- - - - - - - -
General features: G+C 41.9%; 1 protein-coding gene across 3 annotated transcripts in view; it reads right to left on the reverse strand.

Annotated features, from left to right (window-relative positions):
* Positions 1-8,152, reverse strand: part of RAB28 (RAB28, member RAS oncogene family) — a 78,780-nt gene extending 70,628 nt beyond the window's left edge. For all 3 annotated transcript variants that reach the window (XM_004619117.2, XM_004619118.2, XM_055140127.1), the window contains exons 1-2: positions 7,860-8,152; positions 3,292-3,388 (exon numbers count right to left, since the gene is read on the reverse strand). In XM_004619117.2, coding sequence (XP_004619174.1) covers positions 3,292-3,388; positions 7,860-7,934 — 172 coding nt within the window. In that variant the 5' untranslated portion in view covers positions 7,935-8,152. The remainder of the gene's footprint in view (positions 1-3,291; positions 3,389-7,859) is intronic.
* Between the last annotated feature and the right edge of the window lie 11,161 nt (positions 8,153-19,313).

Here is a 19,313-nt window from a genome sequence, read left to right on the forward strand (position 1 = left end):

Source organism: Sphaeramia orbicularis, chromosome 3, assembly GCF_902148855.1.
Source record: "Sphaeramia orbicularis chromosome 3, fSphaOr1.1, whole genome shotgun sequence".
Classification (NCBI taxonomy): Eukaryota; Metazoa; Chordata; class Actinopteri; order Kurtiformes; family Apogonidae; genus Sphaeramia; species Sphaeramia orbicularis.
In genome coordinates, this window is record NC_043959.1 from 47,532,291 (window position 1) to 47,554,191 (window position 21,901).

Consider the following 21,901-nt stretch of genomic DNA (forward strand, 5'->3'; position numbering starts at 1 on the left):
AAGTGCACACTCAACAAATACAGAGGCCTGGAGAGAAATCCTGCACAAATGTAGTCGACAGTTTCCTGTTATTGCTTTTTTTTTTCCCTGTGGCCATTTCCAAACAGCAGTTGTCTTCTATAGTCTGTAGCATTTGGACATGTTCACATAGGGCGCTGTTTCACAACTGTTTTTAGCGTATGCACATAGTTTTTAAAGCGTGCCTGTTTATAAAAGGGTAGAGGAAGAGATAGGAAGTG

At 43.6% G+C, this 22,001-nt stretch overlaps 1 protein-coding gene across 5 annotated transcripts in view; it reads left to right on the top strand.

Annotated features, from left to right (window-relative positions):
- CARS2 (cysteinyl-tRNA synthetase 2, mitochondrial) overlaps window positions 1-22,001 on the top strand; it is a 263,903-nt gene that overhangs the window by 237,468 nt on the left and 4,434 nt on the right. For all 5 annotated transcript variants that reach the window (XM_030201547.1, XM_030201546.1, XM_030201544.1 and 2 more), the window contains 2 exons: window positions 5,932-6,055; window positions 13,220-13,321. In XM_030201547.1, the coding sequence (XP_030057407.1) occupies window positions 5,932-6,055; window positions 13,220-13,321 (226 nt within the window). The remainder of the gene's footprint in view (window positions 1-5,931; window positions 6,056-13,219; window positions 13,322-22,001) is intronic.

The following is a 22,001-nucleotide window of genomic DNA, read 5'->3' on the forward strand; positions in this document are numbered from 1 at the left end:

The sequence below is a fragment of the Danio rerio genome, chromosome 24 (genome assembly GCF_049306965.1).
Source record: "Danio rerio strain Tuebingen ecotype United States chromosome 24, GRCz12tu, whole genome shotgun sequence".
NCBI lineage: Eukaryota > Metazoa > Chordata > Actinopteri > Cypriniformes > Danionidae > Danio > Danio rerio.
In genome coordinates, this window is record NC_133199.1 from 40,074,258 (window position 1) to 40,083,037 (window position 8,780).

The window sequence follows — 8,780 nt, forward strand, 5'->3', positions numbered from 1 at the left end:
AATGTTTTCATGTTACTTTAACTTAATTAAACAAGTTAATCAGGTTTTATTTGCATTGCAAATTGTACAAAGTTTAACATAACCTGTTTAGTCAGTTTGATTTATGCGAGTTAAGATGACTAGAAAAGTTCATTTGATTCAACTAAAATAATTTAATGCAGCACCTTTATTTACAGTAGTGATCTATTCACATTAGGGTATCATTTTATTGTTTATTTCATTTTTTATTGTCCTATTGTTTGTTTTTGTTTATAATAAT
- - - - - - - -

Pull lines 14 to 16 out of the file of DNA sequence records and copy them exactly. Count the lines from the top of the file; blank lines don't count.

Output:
- CARS2 (cysteinyl-tRNA synthetase 2, mitochondrial) overlaps window positions 1-22,001 on the top strand; it is a 263,903-nt gene that overhangs the window by 237,468 nt on the left and 4,434 nt on the right. For all 5 annotated transcript variants that reach the window (XM_030201547.1, XM_030201546.1, XM_030201544.1 and 2 more), the window contains 2 exons: window positions 5,932-6,055; window positions 13,220-13,321. In XM_030201547.1, the coding sequence (XP_030057407.1) occupies window positions 5,932-6,055; window positions 13,220-13,321 (226 nt within the window). The remainder of the gene's footprint in view (window positions 1-5,931; window positions 6,056-13,219; window positions 13,322-22,001) is intronic.

The following is a 22,001-nucleotide window of genomic DNA, read 5'->3' on the forward strand; positions in this document are numbered from 1 at the left end:

The sequence below is a fragment of the Danio rerio genome, chromosome 24 (genome assembly GCF_049306965.1).